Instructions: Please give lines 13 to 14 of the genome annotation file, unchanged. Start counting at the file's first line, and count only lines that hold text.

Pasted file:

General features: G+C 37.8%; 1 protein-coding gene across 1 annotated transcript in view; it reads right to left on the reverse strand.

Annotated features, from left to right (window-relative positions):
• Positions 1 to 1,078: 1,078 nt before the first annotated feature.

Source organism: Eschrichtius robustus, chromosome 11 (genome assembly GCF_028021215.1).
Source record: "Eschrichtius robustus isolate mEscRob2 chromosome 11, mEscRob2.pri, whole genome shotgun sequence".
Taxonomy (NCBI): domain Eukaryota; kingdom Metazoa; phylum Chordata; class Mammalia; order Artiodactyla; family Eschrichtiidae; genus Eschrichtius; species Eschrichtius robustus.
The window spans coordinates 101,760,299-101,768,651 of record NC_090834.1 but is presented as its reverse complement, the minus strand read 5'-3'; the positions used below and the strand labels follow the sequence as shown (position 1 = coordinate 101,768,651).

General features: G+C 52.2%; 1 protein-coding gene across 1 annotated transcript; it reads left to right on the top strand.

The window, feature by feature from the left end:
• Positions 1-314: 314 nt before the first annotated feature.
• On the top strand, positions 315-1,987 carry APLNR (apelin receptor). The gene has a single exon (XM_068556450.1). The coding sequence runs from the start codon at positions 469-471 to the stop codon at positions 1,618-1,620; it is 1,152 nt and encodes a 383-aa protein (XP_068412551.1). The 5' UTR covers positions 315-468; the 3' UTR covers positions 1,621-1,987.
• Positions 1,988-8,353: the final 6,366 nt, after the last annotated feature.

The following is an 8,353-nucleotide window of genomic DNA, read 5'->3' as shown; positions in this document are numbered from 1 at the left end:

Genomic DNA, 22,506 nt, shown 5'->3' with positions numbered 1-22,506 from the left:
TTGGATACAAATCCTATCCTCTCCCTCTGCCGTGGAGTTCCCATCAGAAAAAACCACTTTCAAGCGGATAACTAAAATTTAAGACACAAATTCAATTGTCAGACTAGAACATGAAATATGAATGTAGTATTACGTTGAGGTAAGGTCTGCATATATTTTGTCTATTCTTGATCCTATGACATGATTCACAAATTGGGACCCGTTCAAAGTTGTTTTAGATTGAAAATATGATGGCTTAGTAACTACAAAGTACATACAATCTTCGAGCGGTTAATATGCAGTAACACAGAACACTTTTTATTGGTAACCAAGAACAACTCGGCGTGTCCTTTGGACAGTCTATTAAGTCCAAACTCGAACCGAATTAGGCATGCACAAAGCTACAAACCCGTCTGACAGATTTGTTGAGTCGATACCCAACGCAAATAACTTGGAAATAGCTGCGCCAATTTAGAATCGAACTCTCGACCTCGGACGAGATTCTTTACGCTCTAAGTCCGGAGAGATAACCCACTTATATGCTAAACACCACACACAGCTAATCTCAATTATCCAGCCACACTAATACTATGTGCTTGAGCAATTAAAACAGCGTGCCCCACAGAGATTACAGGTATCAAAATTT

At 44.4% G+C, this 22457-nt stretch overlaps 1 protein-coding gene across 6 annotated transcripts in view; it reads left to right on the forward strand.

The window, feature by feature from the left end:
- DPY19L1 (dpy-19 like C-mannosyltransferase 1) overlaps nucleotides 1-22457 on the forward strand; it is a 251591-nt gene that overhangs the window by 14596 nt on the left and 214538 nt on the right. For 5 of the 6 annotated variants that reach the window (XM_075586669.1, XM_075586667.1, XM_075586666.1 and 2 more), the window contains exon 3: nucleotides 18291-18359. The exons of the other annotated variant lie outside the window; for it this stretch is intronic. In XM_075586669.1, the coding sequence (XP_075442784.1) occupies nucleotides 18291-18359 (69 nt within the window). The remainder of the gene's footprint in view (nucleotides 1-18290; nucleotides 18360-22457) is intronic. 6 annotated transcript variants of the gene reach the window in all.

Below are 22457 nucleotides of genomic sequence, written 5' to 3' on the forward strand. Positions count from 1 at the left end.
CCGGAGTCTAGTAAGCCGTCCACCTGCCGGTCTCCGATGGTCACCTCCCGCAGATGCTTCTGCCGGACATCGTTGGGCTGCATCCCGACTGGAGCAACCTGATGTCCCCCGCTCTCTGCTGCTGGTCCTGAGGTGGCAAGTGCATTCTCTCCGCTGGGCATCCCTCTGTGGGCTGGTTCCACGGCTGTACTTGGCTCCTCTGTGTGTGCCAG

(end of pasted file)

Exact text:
The following is an 8,353-nucleotide window of genomic DNA, read 5'->3' as shown; positions in this document are numbered from 1 at the left end:

Genomic DNA, 22,506 nt, shown 5'->3' with positions numbered 1-22,506 from the left: